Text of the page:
These six elements should be addressed in an accessibility statement to meet the minimal guidelines. Areas to address follow and Exhibit A provides a checklist format for easy reference.
- Organization information – include company/organization name, URL address and official name for website or mobile applications.
- Accessibility Standards applied – identify if you are following WCAG 2.1 Level A/AA, WCAG 2.0 Level A/AA or another standard.
- Conformance status – state to what degree your website conforms to the accessibility standard applied. You may also address any parts of your website or application that is not full compliant and list mitigating reasons. Additionally, guidance to users on how to get assistance for content not in compliance can be provided.
- Additional accessibility considerations – If you are applying accessibility requirements above those outlined in the standard identified take opportunity to outline here.
- Feedback options – Provide details to invite your site users to connect with your organization if they encounter accessibility challenges.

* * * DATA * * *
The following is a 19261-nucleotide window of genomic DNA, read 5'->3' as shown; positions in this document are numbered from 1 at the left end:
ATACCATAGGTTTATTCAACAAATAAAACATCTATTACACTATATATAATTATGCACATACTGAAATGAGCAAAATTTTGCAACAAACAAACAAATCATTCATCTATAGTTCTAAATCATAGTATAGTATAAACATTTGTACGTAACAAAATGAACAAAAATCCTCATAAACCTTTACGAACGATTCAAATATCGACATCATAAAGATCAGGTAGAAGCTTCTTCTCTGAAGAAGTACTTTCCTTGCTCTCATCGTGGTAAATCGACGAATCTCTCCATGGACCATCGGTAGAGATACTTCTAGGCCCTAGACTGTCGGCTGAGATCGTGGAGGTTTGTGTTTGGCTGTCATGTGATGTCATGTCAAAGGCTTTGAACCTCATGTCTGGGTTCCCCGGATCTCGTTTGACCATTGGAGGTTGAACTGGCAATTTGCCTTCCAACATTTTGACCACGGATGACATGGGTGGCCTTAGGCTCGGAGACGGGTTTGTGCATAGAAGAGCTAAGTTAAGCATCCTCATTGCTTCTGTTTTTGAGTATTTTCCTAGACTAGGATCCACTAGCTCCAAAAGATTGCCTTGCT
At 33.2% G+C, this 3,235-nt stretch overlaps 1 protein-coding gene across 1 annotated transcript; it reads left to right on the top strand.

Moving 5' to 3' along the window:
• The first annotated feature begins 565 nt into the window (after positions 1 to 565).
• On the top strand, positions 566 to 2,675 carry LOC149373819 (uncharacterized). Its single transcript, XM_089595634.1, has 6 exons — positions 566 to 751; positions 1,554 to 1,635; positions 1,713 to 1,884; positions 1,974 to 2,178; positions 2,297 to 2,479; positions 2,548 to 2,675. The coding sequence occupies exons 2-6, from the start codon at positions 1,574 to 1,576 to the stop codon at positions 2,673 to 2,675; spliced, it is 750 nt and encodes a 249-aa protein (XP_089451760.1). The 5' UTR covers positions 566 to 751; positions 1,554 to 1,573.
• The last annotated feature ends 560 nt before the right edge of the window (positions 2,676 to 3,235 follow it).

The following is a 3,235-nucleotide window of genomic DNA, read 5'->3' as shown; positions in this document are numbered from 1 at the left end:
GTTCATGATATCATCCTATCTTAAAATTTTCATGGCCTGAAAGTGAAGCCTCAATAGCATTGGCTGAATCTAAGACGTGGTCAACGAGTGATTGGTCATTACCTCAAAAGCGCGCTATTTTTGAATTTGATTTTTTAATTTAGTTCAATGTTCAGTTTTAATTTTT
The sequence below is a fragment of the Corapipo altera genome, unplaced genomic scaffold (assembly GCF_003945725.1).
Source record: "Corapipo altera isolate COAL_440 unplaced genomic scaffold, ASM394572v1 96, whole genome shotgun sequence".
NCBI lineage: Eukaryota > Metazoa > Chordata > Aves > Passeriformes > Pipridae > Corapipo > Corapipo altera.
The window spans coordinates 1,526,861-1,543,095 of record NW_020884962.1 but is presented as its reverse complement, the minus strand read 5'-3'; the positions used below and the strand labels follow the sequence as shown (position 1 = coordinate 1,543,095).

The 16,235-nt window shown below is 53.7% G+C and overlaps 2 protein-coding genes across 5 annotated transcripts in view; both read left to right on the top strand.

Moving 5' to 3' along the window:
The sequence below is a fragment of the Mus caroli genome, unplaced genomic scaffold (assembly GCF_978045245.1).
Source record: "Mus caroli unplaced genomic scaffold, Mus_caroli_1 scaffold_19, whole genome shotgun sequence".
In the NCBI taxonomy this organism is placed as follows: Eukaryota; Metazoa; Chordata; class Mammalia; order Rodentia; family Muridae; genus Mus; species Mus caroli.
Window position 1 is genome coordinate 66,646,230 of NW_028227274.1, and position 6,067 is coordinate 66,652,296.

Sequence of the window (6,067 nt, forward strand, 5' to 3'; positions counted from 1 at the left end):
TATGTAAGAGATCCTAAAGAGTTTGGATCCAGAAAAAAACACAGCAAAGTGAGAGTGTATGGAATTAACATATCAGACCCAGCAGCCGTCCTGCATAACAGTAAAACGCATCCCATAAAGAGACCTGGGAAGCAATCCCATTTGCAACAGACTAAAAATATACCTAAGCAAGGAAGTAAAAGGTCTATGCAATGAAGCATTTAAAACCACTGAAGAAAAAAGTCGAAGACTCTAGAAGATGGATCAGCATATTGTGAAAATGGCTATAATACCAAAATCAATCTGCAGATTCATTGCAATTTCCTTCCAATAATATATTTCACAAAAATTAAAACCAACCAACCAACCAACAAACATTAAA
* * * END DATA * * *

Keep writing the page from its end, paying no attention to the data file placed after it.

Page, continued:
- Publication date – Demonstrate the ongoing commitment to addressing accessibility by including when information was last updated.
Following the guidelines featured in the checklist will assist in developing a basic accessibility statement. As your accessibility policies evolve or depending on specific technical elements of your website or other digital assets, your organization may want to consider including these additional elements in your accessibility statement.
Other Areas to Consider
Your Efforts – Describe your organization’s efforts to ensure accessibility (policy, practices). Outline the organizational measures (internal policies, procurement practices, staff training) taking place to implement your accessibility initiatives.
Technical Information – Provide any technical details to explain issues a user may encounter. This can include third party technology compatibility (browsers, assistive technologies) or accessibility limitations. For example, you can identify any content parts with issues, providing explanation of the reason, plans for addressing and instructions for user to take in the meantime. Some examples of technical limitations to outline may include:
- Compatibility with user environment